Linked by Thom Holwerda on Tue 12th Oct 2010 21:52 UTC
Java "Oracle and IBM today announced that the companies will collaborate to allow developers and customers to build and innovate based on existing Java investments and the OpenJDK reference implementation. Specifically, the companies will collaborate in the OpenJDK community to develop the leading open source Java environment."
Permalink for comment 445026
To read all comments associated with this story, please click here.
Member since:

The question is why would you bother to use C to emulate C++ (unless you have to for some reason, e.g. for backward compatibility or to work around compiler limitations)?

Of the top of my head:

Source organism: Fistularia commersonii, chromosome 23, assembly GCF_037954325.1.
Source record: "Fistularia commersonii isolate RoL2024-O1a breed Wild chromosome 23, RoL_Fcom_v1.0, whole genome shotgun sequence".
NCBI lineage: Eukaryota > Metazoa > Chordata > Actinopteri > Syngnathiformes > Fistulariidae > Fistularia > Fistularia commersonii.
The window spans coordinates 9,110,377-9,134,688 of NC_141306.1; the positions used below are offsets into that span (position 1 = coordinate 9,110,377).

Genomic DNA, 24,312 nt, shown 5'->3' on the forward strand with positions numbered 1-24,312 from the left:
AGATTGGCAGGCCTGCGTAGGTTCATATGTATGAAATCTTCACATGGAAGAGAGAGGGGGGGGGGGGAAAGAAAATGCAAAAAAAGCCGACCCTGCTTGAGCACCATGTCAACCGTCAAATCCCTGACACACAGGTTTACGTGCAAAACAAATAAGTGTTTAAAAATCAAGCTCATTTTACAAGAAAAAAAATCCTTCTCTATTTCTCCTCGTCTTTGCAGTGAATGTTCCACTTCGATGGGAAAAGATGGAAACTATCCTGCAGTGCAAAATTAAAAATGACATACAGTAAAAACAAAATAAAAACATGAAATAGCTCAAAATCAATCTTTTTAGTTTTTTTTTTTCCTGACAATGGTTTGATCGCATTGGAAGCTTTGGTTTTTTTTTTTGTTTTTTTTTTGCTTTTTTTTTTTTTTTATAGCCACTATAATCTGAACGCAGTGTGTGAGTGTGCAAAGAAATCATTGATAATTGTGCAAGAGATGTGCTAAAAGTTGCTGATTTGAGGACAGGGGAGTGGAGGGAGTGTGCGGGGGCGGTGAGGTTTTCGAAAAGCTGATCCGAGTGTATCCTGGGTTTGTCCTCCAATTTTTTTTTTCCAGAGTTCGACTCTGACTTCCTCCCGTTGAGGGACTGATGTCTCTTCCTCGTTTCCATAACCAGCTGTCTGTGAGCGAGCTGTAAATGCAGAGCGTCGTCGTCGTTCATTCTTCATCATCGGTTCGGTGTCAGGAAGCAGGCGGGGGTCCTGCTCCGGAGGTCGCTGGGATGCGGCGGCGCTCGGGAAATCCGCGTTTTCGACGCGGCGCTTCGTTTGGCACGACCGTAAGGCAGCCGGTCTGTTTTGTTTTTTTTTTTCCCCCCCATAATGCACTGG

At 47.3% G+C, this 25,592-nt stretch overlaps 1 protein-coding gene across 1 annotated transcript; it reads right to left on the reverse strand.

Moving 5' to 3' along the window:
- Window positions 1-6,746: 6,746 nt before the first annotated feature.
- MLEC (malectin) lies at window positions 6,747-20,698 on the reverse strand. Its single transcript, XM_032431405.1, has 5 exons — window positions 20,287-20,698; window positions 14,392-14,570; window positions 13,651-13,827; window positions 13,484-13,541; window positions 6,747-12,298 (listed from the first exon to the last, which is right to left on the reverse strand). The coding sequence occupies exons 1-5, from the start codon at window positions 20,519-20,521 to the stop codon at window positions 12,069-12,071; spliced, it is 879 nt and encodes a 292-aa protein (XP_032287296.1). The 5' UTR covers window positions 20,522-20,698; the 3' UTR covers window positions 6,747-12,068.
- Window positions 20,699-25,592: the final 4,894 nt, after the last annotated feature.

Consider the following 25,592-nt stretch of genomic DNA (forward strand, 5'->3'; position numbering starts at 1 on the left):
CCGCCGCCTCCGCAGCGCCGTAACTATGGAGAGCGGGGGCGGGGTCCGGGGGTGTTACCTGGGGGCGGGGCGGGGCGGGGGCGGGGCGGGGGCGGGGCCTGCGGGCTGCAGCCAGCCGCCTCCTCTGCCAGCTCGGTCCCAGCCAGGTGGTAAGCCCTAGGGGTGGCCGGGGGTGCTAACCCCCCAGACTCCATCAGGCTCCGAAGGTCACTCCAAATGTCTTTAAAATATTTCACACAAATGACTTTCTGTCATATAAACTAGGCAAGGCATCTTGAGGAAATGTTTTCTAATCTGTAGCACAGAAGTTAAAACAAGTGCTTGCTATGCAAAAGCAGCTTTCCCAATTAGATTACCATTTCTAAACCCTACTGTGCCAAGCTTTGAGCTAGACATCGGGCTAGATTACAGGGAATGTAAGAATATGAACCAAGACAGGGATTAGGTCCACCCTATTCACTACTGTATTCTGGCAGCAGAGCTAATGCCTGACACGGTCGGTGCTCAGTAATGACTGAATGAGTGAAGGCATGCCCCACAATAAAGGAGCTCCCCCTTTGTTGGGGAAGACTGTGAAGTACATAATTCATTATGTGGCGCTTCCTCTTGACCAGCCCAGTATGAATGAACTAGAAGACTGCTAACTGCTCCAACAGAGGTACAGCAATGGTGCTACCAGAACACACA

1. You only need a small subset of CPP OO capabilities (objects), but rather not get hit by the CPP compiler limitations. (E.g. strong types)
2. Memory allocation under CPP is abysmal, at best. (Even if you take the time to replace the new implementation with your own, you still cannot replace informative error codes...)
3. Class constructor (and destructor) are poorly designed (lack of informative error codes), forcing you to use C-like initialization functions.
4. I work in environments (such as kernels) that do no look kindly at linking against the CPP rt libraries, let alone using exceptions (!!!!!) as error handling mechanism...

In short, if you only require objects and limited inheritance, good C implementation is far superior compared to full fledged implementation CPP. (And don't get me started about STL!)

In the world where web apps are barely secure even though they are written in high level languages like Java, the last thing we need it to return to buffer overflows, dangling pointers, etc.

I fully agree. As I said, I didn't really agree with the OP.

- Gilboa

Reply Parent Score: 2